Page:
Zarah Carroll-Kelly, Grade 9
The gate is being raised in the “Win a Life Tournament 3500”. There are razor sharp spokes on top of the hurdles that leave no margin for error and three sledge jumps which grab hapless riders with tentacles of flames. I adjust my balance and hear the deafening crowd cheer their champions. My parents are out there, somewhere, praying that I can gain another amnesty for them. I am the fifth-time defending champion. If I win this race they will be allowed a reprieve from neutralization and I will be able to become a parent in my own right. Ultimately, I can reach inter-galactic stardom. I hear the beep and my Horse Flyer roars out of the stall.
Competing in the Horse Flyer Championship is magical. I feel that I can break the light barrier and enter the outer stratosphere. I roar over obstacles around circuits over and over again. My sun-streaked hair streams behind me. ‘This is my happy place.’ The track is my life and will lead to more life.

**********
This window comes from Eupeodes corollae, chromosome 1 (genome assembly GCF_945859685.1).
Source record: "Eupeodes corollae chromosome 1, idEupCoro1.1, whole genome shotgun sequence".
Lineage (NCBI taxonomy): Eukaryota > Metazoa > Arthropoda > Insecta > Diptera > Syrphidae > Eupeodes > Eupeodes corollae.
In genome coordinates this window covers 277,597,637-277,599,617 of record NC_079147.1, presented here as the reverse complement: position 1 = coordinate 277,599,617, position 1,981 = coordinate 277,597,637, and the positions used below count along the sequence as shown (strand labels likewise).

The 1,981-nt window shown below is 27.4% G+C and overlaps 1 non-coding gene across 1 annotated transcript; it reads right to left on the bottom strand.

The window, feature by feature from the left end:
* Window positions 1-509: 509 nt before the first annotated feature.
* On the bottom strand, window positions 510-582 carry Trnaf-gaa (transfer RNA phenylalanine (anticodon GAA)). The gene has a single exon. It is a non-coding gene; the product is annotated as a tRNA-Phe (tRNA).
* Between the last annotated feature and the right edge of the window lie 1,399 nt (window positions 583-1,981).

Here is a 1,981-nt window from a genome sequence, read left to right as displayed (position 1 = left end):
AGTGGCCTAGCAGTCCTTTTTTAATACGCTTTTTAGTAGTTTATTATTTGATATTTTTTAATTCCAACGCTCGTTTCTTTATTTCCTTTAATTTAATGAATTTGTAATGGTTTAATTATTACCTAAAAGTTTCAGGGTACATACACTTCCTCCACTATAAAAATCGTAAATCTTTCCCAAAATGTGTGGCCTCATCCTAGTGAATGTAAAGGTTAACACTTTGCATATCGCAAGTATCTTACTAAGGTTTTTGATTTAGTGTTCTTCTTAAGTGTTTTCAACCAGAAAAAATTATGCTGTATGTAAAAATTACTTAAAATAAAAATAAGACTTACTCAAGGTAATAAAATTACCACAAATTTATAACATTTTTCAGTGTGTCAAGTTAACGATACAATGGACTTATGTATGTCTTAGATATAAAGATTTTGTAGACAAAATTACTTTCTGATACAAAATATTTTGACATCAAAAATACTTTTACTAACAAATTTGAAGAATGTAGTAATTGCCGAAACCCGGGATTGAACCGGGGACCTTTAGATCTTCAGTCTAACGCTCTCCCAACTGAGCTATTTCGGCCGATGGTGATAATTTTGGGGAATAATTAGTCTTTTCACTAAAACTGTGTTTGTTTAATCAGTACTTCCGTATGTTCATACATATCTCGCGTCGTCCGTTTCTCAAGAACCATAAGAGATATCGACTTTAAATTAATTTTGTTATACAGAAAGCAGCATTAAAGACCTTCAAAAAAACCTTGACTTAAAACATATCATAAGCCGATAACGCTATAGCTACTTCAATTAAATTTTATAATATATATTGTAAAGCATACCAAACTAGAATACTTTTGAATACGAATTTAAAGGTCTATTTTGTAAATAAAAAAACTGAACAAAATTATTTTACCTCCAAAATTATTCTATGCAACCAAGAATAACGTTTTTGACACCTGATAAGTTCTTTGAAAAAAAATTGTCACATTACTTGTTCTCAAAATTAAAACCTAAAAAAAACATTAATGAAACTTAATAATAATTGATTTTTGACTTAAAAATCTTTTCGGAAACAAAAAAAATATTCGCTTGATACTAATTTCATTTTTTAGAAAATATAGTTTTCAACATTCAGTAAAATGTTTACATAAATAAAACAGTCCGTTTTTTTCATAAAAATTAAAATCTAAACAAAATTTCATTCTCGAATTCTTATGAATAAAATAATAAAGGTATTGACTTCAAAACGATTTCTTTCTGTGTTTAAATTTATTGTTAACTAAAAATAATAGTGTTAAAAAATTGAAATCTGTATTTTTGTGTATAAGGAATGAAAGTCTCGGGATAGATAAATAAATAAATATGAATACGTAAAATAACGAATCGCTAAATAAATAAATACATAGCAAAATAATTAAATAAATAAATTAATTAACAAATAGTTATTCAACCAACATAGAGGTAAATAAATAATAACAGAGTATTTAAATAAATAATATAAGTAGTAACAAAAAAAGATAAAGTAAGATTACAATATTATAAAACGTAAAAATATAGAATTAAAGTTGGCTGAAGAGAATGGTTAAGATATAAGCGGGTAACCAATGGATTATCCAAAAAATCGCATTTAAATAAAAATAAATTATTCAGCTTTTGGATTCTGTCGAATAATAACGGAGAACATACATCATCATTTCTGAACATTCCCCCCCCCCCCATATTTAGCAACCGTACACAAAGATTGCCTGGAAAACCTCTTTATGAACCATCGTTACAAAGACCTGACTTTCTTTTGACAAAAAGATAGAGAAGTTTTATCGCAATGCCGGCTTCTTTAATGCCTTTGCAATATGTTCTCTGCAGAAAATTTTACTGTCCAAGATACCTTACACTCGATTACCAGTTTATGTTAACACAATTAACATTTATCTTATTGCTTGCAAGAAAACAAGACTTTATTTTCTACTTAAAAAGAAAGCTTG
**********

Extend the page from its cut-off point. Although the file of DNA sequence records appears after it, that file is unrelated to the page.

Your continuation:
My god, I love the adrenalin rush. I look to my right, as I see a flaming ball of carnage. I adjust my balance to avoid a collision. There is a large red Horse Flyer swerving towards me. He stalls and I overtake him. There is the threat of too much violence in my happy place. ‘Focus,’ I tell myself. ‘ Toughen up!’ I tell myself over and over again.
My training partner is competing with me. He rides a blue Horse Flyer that he built from recycled bottles. His role is to annihilate the opposition with spray oil, so that there will not be any other victor. He has nothing to lose. He is the youngest in a family of losers. He rides well, but does not have what it takes to be a winner. He is disposable, like his disposable Horse Flyer. Each of his four siblings was sacrificed to keep me victorious. ‘I must stay focused’, I tell myself.
The blue Horse Flyer is airborne and crashes into another competitor, SO LONG LOSER! There is a pungent stench of melting tyres that are spiked to the hurdles. I must increase my speed. I am in front. The stadium is pulsating with lights and music that amplifies the cheering crowd. I must win! I think that motherhood would be the best happy place. I must win! I am in my happy place.
I feel myself slipping away. My Horse Flyer is sliding into the final hammer. I am looking into myself now. ‘My happy place is the track,’ I tell myself. I will not be there to wear the crown. My parents are cheering for my little brother who was always their favourite. He is to be the winner and save them. The crowd (recognizing another young star) leaves me alone, in my happy place, racing to heaven.